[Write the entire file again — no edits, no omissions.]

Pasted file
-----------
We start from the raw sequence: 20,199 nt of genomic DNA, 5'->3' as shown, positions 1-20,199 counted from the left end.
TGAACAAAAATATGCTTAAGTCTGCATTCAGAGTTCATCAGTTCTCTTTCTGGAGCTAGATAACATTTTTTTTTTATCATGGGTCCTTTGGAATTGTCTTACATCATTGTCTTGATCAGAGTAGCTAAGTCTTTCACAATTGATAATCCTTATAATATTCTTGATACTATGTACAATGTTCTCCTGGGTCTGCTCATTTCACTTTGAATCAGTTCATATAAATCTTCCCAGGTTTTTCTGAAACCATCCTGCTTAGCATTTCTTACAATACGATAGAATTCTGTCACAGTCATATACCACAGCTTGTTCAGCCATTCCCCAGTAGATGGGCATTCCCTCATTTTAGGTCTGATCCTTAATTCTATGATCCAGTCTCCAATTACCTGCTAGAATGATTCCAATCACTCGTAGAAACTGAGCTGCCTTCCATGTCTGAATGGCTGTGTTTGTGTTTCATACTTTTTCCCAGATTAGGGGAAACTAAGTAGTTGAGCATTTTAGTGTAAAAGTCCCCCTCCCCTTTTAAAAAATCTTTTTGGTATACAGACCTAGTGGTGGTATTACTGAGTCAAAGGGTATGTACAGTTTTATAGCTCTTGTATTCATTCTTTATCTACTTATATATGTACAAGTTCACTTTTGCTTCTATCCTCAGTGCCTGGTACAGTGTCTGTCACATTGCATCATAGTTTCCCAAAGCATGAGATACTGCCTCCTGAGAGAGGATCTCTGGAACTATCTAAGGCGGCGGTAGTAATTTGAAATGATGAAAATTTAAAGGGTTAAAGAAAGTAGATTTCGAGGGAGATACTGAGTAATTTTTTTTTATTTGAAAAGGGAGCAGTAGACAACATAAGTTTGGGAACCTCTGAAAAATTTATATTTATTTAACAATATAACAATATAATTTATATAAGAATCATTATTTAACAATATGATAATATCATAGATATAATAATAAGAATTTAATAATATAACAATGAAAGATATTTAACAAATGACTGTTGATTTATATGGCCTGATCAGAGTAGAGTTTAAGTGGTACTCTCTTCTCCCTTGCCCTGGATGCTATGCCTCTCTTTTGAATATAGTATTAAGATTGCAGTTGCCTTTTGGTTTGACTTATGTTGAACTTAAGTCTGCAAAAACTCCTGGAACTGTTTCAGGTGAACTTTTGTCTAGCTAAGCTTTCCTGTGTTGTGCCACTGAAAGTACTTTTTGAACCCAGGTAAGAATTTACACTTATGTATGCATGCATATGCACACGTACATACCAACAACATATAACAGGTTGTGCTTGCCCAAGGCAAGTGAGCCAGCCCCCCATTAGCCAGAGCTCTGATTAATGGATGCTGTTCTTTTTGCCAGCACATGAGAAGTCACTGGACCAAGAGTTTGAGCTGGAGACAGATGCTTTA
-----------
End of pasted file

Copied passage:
We start from the raw sequence: 20,199 nt of genomic DNA, 5'->3' as shown, positions 1-20,199 counted from the left end.
TGAACAAAAATATGCTTAAGTCTGCATTCAGAGTTCATCAGTTCTCTTTCTGGAGCTAGATAACATTTTTTTTTTATCATGGGTCCTTTGGAATTGTCTTACATCATTGTCTTGATCAGAGTAGCTAAGTCTTTCACAATTGATAATCCTTATAATATTCTTGATACTATGTACAATGTTCTCCTGGGTCTGCTCATTTCACTTTGAATCAGTTCATATAAATCTTCCCAGGTTTTTCTGAAACCATCCTGCTTAGCATTTCTTACAATACGATAGAATTCTGTCACAGTCATATACCACAGCTTGTTCAGCCATTCCCCAGTAGATGGGCATTCCCTCATTTTAGGTCTGATCCTTAATTCTATGATCCAGTCTCCAATTACCTGCTAGAATGATTCCAATCACTCGTAGAAACTGAGCTGCCTTCCATGTCTGAATGGCTGTGTTTGTGTTTCATACTTTTTCCCAGATTAGGGGAAACTAAGTAGTTGAGCATTTTAGTGTAAAAGTCCCCCTCCCCTTTTAAAAAATCTTTTTGGTATACAGACCTAGTGGTGGTATTACTGAGTCAAAGGGTATGTACAGTTTTATAGCTCTTGTATTCATTCTTTATCTACTTATATATGTACAAGTTCACTTTTGCTTCTATCCTCAGTGCCTGGTACAGTGTCTGTCACATTGCATCATAGTTTCCCAAAGCATGAGATACTGCCTCCTGAGAGAGGATCTCTGGAACTATCTAAGGCGGCGGTAGTAATTTGAAATGATGAAAATTTAAAGGGTTAAAGAAAGTAGATTTCGAGGGAGATACTGAGTAATTTTTTTTTATTTGAAAAGGGAGCAGTAGACAACATAAGTTTGGGAACCTCTGAAAAATTTATATTTATTTAACAATATAACAATATAATTTATATAAGAATCATTATTTAACAATATGATAATATCATAGATATAATAATAAGAATTTAATAATATAACAATGAAAGATATTTAACAAATGACTGTTGATTTATATGGCCTGATCAGAGTAGAGTTTAAGTGGTACTCTCTTCTCCCTTGCCCTGGATGCTATGCCTCTCTTTTGAATATAGTATTAAGATTGCAGTTGCCTTTTGGTTTGACTTATGTTGAACTTAAGTCTGCAAAAACTCCTGGAACTGTTTCAGGTGAACTTTTGTCTAGCTAAGCTTTCCTGTGTTGTGCCACTGAAAGTACTTTTTGAACCCAGGTAAGAATTTACACTTATGTATGCATGCATATGCACACGTACATACCAACAACATATAACAGGTTGTGCTTGCCCAAGGCAAGTGAGCCAGCCCCCCATTAGCCAGAGCTCTGATTAATGGATGCTGTTCTTTTTGCCAGCACATGAGAAGTCACTGGACCAAGAGTTTGAGCTGGAGACAGATGCTTTA